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If someone searches on Google for "Cat", our highly ranked "Dog" page is displayed (as it also talks about "Cat")
So the user lands on a page that mainly talks about "Dog" = poor conversion rate.
Can we - Capture the referrer string containing the keyword and display appropriate results based on a custom 404 page for eg?
Remember, this is to improve the user's experience of the site - not for SEO reasons.
Assuming our site search functionality is good, what are the risks with this approach?
If you serve a 404 for search traffic on one keyword, then you're saying the original url does not exist. Google will most likely discover that, and then the url will stop ranking for ANY keyword.
However, this kind of Google Search traffic can be a help in improving your content. If there is significant traffic coming on a not-too-relevant keyword, I'd develop a new page that is solidly on-topic, and get that page to start ranking. Link to the new "Cat page" from the currently ranking "Dog page", for instance.
Like Amazon though, our text-heavy pages show "related products" which Google is picking up on a lot.
The pages are properly optimised & highly relevant for users - it's just Google is showing less than ideal pages about 40% of the time.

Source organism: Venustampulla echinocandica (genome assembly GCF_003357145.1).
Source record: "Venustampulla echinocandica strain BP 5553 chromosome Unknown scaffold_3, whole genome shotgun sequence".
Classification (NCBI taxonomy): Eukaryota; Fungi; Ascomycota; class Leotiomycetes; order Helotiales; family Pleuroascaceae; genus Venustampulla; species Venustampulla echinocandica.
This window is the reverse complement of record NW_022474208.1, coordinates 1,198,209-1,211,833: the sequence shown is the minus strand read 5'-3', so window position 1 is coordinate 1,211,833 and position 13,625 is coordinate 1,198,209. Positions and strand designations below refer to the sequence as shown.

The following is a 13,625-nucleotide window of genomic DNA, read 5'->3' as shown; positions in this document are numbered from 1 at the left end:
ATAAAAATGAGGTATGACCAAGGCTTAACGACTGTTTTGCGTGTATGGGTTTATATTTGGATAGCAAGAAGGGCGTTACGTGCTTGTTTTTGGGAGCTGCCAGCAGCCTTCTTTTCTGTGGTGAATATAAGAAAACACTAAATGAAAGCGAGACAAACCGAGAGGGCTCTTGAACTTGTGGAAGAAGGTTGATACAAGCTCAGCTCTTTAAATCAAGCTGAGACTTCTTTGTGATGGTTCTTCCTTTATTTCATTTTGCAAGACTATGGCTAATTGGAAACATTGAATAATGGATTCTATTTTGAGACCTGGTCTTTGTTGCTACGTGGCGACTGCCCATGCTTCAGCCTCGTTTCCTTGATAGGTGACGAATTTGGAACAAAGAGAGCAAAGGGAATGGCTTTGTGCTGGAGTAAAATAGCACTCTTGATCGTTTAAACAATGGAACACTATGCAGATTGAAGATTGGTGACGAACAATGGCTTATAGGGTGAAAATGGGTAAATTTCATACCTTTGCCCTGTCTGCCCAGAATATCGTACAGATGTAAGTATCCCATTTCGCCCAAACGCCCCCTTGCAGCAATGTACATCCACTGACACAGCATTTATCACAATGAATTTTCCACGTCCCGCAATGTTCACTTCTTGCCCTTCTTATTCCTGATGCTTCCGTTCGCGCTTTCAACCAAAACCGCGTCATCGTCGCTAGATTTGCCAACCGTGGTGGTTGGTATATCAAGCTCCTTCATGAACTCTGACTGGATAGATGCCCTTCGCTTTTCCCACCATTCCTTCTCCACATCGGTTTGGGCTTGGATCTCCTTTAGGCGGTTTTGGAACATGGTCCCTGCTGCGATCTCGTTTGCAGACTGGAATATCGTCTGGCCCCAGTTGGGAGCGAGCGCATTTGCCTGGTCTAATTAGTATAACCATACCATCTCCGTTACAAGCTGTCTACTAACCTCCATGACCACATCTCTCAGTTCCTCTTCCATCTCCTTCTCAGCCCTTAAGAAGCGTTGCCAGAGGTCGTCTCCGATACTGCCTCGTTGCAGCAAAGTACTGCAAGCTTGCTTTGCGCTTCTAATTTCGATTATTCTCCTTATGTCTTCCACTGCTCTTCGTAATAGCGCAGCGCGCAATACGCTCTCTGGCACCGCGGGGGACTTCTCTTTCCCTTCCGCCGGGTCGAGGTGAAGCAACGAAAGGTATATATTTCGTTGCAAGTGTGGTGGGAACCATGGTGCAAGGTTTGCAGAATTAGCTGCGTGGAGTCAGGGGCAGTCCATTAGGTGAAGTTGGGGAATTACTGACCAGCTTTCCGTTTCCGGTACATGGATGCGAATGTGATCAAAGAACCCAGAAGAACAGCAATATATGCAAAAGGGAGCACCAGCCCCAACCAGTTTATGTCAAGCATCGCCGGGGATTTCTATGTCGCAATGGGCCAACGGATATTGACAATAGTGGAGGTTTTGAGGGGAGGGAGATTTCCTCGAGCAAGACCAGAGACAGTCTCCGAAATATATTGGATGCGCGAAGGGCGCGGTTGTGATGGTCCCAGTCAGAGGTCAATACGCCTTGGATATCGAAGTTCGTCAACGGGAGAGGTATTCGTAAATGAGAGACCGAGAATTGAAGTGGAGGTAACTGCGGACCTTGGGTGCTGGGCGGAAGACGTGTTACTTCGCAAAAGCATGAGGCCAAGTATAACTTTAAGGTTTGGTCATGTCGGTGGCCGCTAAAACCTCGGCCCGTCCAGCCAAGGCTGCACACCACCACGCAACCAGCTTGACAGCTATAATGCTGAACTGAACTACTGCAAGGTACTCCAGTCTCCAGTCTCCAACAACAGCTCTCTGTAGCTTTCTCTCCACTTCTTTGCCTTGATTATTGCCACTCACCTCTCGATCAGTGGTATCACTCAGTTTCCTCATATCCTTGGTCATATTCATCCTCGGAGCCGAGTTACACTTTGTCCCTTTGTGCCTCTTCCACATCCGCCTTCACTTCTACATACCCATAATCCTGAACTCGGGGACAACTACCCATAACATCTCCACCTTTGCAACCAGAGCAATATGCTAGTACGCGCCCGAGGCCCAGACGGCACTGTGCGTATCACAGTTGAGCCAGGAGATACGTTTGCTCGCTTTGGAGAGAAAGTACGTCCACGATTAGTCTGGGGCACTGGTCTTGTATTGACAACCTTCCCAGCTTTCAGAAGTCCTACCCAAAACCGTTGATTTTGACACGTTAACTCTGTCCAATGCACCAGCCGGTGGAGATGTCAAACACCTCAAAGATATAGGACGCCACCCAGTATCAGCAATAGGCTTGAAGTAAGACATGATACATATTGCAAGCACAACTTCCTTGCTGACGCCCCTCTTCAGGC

There's over 30,000 product pages involved & what we have now is bringing tonnes of traffic so am reluctant to make any drastic changes.
(There is already lots of x-linking to more appropriate pages as you suggest)
The site would easily pass a detailed manual review so do you honestly think we could get a ban/penalty for showing users a results page when Google sees an actual product page?
Thanks for your time
In some cases it can be a straight 'lack of PageRank for the content page' problem, other times it has been as a result of a site having a Duplicate Content problem and the 'real' page has had multiple alternative URLs which Google has ignored in favour of the other page.
I know Tedster has made comments about this issue several times in the past. I can't remember what he said back then.
The fix seemed to be broadening the semantic content of the page that "should have been" ranking - in other words, I abandoned the narrow focus on the literal keywords and allowed the content to range more widely into synonyms and co-occurring terms.
That was worth the effort because the problem was for one of the five top-level category pages - it's probably not a solution for thousands of individual product pages.
This is one of those areas where Google needs to do better, IMO. It frustrates me for the sites I work with and it frustrates me as an ordinary user of search.
It seems to be a result of anchor text as an ON-PAGE factor. A similar problem existing with blogrolls, and Google recently launched a new fix for that - maybe they will eventually use similar logic for other types of sites, too. I can only hope.